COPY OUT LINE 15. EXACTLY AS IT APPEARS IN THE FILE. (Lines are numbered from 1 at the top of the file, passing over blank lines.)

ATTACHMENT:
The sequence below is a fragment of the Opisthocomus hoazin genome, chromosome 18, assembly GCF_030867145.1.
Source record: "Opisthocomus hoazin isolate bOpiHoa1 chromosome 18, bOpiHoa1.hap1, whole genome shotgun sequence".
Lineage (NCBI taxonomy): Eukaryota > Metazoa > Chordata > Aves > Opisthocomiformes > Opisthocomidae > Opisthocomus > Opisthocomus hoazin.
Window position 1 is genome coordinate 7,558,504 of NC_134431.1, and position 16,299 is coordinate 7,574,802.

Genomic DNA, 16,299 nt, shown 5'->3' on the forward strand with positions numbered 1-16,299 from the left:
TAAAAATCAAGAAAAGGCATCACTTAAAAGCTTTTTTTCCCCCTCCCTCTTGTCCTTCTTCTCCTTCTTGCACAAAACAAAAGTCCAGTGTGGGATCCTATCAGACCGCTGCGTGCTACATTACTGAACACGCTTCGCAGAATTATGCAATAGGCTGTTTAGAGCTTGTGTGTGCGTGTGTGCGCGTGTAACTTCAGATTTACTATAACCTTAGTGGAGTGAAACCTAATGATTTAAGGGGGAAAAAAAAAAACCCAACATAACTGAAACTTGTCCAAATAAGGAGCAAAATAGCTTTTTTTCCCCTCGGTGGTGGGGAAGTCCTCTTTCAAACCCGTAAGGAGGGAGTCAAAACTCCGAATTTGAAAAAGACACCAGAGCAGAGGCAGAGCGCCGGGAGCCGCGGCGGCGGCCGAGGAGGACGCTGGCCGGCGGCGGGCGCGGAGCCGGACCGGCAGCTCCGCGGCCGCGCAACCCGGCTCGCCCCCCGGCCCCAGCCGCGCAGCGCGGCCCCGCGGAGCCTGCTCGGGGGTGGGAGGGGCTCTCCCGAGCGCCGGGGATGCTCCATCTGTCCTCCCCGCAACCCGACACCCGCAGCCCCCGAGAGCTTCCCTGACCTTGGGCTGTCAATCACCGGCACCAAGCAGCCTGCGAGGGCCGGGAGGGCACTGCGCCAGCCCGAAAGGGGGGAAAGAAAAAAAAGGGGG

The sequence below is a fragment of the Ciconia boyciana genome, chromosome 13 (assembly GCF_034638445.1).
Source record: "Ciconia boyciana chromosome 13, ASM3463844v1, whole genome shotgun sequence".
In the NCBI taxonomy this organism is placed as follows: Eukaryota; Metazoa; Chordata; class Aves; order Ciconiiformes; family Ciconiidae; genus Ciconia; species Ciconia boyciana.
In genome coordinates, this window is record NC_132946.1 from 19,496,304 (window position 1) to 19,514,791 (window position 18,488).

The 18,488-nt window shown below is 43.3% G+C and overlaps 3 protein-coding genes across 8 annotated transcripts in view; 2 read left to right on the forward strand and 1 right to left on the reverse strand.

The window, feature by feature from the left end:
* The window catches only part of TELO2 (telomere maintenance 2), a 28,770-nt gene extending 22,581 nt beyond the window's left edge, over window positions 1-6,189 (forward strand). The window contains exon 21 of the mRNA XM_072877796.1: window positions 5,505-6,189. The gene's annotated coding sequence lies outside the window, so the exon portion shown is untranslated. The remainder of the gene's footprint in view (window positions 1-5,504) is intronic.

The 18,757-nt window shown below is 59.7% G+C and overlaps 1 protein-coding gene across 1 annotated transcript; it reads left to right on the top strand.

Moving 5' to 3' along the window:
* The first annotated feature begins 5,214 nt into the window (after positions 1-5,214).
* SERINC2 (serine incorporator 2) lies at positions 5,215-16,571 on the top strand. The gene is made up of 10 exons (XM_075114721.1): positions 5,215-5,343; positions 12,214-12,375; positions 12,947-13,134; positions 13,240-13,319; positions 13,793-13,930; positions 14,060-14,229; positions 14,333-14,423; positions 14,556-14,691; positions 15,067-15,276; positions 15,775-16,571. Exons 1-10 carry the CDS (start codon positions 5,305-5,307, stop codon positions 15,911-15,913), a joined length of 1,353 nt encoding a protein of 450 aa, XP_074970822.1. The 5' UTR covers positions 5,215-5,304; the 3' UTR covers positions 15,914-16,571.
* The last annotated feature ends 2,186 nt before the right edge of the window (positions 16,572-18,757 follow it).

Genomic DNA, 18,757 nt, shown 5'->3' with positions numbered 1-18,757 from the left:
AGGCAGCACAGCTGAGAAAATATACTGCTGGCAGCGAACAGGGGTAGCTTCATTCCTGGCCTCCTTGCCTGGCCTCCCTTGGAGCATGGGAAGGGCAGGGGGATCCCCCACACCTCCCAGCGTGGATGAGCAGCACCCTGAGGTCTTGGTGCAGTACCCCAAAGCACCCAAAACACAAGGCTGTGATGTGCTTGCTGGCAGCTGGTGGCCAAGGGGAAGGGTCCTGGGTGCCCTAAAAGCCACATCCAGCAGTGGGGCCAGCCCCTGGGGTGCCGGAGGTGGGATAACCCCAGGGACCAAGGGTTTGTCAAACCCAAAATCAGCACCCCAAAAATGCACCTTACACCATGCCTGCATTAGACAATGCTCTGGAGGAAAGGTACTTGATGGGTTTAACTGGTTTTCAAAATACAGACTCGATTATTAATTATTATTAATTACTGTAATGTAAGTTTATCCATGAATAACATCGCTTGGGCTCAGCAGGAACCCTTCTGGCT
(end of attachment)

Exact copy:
Moving 5' to 3' along the window: